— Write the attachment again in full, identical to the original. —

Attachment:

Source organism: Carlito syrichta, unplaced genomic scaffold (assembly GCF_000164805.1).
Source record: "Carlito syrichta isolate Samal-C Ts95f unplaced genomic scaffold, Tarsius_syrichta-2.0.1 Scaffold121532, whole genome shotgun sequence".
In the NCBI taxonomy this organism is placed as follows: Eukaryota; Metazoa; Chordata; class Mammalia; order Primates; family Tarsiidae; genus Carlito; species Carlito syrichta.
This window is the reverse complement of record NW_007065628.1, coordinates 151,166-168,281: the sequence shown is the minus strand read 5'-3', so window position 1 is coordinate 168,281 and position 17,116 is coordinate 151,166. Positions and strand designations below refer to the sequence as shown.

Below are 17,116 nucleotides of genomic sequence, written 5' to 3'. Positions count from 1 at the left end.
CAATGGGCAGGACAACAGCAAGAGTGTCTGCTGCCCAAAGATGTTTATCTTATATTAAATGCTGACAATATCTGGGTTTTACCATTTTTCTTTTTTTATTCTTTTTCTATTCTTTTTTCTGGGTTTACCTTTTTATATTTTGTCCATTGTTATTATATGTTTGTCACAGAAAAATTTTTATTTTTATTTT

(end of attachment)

Source organism: Carlito syrichta, unplaced genomic scaffold (assembly GCF_000164805.1).
Source record: "Carlito syrichta isolate Samal-C Ts95f unplaced genomic scaffold, Tarsius_syrichta-2.0.1 Scaffold121532, whole genome shotgun sequence".
In the NCBI taxonomy this organism is placed as follows: Eukaryota; Metazoa; Chordata; class Mammalia; order Primates; family Tarsiidae; genus Carlito; species Carlito syrichta.
This window is the reverse complement of record NW_007065628.1, coordinates 151,166-168,281: the sequence shown is the minus strand read 5'-3', so window position 1 is coordinate 168,281 and position 17,116 is coordinate 151,166. Positions and strand designations below refer to the sequence as shown.

Below are 17,116 nucleotides of genomic sequence, written 5' to 3'. Positions count from 1 at the left end.
CAATGGGCAGGACAACAGCAAGAGTGTCTGCTGCCCAAAGATGTTTATCTTATATTAAATGCTGACAATATCTGGGTTTTACCATTTTTCTTTTTTTATTCTTTTTCTATTCTTTTTTCTGGGTTTACCTTTTTATATTTTGTCCATTGTTATTATATGTTTGTCACAGAAAAATTTTTATTTTTATTTT